Photo by Annie French-Mack

A large-scale community gathering place was exactly what Levitt Foundation wanted to bring to Ruby Hill Park. “Being in this neighborhood, there’s a need but they also do feed and inform what we do,” Whitten said. “We have this really open dialogue with the neighborhood. We have an actual regular communication strategy to talk to the neighborhood and make sure that we’re representing them.”

Being bordered by a neighborhood and a bustling community, Levitt Pavilion is not immune to noise complaints, but the team tries to work directly with their neighbors to limit concerns. “We really do care about the neighbors, and we actually have a mission that the neighborhood really cares about,” Thomas said. And if a concern arises — “They have our names and phone numbers, they know who to call,” he said.  

With their mission statement at their core, Thomas, Whitten and McNamara all hinted at one thing: there’s a lot of love in this place. 

From the experience of entering the park, the ticketing, lighting, sound and even the state of the grass, care and attention go into every detail of the experience. “It’s one of the things that we can do as a nonprofit, just make decisions that are not solely based on our bottom line, our primary responsibility is to the mission versus revenue generation,” Thomas said. “Welcoming is at the top of the philosophy, and the more we invest in accessibility, which is a huge focus for the upcoming capital improvements, the more ways we can make participating in live music available to everybody.”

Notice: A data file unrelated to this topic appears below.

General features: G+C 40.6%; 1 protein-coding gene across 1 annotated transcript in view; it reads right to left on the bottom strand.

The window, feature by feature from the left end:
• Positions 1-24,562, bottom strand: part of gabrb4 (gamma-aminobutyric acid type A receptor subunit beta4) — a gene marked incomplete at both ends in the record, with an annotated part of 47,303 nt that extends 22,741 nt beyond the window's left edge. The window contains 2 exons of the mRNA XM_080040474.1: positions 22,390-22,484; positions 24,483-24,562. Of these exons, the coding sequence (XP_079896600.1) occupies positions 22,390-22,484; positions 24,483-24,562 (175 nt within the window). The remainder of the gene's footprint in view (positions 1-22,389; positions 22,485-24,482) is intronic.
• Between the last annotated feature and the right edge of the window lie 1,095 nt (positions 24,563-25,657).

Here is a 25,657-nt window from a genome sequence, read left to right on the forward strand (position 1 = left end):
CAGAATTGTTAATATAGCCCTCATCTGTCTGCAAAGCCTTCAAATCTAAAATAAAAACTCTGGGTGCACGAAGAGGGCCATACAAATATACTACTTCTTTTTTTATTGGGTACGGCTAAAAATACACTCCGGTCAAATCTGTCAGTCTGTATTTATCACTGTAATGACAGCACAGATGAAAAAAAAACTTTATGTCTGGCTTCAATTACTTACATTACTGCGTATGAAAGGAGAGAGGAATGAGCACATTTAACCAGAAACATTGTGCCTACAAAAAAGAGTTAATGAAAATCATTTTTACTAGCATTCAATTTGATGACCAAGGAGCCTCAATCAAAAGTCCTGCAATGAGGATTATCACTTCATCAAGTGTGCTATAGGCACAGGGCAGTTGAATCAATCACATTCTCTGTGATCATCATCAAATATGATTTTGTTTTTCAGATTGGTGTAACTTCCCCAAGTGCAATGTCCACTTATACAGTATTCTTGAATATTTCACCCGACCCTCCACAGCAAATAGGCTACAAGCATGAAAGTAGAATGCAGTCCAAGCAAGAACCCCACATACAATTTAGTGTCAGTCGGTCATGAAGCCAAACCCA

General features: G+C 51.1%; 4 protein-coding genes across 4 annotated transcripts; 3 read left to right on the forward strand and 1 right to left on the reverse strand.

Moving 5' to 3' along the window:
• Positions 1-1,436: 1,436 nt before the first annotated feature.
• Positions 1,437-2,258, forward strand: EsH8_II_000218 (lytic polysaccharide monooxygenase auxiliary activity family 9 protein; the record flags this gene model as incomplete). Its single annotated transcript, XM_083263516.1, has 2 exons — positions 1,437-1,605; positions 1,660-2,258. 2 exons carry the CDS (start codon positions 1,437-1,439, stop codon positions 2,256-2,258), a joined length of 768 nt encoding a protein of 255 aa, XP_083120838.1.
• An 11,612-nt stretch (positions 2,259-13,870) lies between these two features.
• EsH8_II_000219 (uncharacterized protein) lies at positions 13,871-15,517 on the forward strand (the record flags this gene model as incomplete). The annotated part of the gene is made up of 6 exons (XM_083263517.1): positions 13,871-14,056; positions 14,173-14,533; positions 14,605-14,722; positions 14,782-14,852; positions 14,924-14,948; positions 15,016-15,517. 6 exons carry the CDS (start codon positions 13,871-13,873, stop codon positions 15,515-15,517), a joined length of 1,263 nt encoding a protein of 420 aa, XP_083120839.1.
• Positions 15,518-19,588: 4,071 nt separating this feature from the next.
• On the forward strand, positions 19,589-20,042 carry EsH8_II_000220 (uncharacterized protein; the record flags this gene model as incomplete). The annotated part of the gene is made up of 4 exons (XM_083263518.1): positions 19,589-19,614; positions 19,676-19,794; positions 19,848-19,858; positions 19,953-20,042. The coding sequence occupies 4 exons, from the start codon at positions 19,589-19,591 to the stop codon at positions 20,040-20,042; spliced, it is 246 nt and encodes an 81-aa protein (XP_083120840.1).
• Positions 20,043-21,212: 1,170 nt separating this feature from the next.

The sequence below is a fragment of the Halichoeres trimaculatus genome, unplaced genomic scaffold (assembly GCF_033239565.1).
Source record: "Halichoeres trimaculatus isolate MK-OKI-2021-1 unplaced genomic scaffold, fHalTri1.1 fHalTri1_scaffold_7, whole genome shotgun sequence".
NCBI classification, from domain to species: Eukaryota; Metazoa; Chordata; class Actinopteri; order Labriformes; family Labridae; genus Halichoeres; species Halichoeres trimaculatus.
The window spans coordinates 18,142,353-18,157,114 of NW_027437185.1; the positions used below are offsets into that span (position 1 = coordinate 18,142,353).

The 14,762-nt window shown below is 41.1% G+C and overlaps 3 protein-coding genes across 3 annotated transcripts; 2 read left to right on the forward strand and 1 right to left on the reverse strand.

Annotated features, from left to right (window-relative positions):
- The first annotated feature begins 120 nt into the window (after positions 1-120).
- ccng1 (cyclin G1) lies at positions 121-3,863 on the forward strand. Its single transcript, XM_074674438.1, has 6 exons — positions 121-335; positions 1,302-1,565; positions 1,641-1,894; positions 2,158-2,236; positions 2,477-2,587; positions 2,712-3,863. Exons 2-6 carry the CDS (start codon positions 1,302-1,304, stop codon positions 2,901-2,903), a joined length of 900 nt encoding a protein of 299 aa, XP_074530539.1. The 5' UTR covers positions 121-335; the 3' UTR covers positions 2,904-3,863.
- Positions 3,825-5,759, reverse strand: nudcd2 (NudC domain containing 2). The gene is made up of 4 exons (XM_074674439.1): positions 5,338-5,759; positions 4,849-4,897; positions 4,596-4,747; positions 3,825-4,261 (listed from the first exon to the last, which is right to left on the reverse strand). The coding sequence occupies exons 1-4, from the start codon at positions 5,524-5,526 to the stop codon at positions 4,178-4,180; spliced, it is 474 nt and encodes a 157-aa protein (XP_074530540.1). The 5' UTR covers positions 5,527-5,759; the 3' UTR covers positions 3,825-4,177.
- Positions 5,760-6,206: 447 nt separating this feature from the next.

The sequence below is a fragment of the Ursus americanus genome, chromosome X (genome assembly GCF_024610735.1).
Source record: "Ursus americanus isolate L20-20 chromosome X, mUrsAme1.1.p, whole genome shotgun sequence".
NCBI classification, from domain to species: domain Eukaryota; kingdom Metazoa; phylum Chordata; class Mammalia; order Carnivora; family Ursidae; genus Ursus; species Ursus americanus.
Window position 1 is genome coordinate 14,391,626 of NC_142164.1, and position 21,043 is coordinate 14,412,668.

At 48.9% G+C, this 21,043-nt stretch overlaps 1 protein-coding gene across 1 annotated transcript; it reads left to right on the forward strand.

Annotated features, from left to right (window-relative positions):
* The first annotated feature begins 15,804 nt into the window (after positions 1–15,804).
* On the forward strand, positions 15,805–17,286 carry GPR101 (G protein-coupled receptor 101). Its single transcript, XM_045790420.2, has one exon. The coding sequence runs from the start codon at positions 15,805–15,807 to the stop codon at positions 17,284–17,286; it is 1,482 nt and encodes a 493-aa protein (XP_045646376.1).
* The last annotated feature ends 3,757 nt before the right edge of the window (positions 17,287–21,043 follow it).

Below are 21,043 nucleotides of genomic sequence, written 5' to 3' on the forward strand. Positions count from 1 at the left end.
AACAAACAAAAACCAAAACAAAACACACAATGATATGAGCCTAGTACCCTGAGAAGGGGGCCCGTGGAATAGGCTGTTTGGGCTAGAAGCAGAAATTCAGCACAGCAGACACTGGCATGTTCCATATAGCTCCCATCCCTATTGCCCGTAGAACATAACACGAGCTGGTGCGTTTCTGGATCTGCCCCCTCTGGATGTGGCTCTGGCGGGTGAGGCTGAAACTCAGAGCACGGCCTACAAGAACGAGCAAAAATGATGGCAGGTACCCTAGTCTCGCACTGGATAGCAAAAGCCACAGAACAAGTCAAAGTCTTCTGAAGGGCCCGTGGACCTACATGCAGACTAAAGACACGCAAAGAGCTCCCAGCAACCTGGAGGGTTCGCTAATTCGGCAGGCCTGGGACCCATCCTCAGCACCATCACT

At Levitt Pavilion, things are a little more predictable as shows start on time and end at 10 pm for consideration of the neighborhood. They have quick changeovers between sets and are dialed in on timing. The versatility of the venue allows for laid-back lounging on the lawn or diving into the new and improved dance floor prepared with a mosh barricade. “This is the most comfortable concert experience I’ve had as a patron,” Whitten said. “It’s a lovely day in the park meets a high-quality, world-class concert experience. There’s not a lot of [dance] floors I feel comfortable laying down on to enjoy.”

Photo by Annie French-Mack